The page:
I love being outside and it helps my mental health. My mood is always brighter when I’ve been able to spend time outdoors. Spring is my favourite season. With the weather getting warmer, blue skies, sunshine and blossom it just feels so positive. This year for Mental Health Awareness Week (10th to 16th May 2021) the Mental Health Foundation has chosen the theme of nature.
Why nature is good for your mental health
Spending time in nature is an effective way of looking after your mental health and wellbeing. It can help people with specific mental health problems but can also help you to maintain good mental health.
Humans are designed to spend time in nature and live alongside it. As modern society has developed, we have spent less and less time outdoors. During the Covid pandemic we have all appreciated our time outdoors even more. We used it to release stress, reduce isolation and exercise.
Spending time outdoors can help us with mindfulness. Nature can help us to focus on the moment and to be aware of our senses. Looking at the beauty of nature can help us to be more creative and remind us of all is good in the world.
How can you fit more nature into your life?
I know that I am incredibly lucky to live in the countryside in Norfolk, UK. It’s where I grew up and I now live in a large village with a house and a garden with easy access to the countryside. But I know that not everyone is so fortunate to have this easy access to nature. But there are some ways that you can embrace nature as part of your life wherever and however you live.
Even in a town or city you can spot some signs of nature. Going for a walk through the streets you’ll still be able to see trees, flowers or plants in front gardens and listen out for some birds. You may even spot butterflies, ladybirds or bees. I love going for a walk in a forest or at the beach, but even when I walk through the streets, I try to be mindful and grateful at spotting some of these signs of nature.
Make use of the great outdoors to exercise in. Physical activity is good for our mental health but combining it with nature means double the benefits! Perhaps try and go for a walk, a run or a cycle outside.
While I have a garden, I am not a gardener! I enjoy spending time outside in my garden, reading a book, playing with my dog or lying in a hammock not planting or growing things! But I do have a few house plants inside my house. These plants are often less work than gardening but is a nice way of bringing the outside in. It feels comforting to have some greenery around. Looking after something and learning about houseplants is also a great way of distracting you and helping your mental health. Or a slightly easier way is through having vases of flowers indoors!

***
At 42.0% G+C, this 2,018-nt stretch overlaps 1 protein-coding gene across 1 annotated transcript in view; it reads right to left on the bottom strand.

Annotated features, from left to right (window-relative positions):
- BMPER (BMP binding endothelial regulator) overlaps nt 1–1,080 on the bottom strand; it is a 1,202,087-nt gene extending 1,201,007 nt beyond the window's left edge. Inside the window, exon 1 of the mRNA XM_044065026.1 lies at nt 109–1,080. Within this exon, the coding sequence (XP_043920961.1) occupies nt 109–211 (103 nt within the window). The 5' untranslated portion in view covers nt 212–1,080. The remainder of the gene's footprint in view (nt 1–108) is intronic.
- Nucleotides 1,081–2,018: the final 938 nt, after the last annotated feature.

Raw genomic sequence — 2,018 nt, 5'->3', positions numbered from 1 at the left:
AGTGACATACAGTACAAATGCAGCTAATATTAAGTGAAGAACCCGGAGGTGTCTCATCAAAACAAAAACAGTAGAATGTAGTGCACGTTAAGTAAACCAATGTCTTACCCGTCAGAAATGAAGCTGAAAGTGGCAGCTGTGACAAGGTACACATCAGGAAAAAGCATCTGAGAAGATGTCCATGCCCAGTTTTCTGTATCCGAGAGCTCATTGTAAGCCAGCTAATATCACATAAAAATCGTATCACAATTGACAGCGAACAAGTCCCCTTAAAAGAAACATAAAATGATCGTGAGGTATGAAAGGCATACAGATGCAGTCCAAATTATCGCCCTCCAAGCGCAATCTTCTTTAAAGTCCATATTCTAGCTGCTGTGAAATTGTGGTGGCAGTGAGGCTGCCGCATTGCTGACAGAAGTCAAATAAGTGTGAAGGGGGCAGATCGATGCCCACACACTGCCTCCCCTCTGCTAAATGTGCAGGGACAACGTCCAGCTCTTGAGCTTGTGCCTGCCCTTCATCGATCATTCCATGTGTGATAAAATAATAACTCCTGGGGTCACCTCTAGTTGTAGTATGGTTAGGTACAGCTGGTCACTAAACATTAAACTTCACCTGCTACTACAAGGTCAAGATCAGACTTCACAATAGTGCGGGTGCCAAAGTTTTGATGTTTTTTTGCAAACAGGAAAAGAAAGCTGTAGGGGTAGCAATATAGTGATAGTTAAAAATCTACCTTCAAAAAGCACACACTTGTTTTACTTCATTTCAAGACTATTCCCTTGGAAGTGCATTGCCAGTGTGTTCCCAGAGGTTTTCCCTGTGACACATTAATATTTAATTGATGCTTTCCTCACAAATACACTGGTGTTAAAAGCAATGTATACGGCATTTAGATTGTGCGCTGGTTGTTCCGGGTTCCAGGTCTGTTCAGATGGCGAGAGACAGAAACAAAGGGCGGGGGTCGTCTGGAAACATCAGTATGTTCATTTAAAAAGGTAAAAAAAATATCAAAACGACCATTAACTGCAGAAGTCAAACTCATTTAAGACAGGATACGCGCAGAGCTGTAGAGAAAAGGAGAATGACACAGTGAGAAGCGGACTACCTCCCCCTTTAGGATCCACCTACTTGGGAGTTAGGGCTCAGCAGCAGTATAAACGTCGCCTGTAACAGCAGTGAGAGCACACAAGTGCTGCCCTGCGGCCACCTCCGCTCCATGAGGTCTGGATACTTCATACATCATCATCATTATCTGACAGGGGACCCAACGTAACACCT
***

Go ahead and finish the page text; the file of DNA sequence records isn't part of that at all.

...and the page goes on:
Perhaps you can watch films, read books or stories which feature a lot of nature? I have really enjoyed watching Mortimer & Whitehouse Gone Fishing – it’s got lots of lovely scenery and is quite amusing. There’s always David Attenborough documentaries which are always worth watching. Recently I have read The Natural Health Service book by Isabel Hardman which includes information about cycling, cold water swimming and birdwatching. If you’re interested in nature and health, I really recommend this book and it includes lots of research and evidence to show how it helps.
Do you have any creative hobbies? Can you be inspired by nature in your hobbies? Perhaps by sewing with floral fabric, drawing or painting something from nature or even snapping some photographs while you’re out in nature.
What nature do you enjoy and how does it help your mental health? Follow me on facebook or instagram and let me know. Get in touch with me about my mentoring services to see how I can help you to squeeze more nature in to your self care.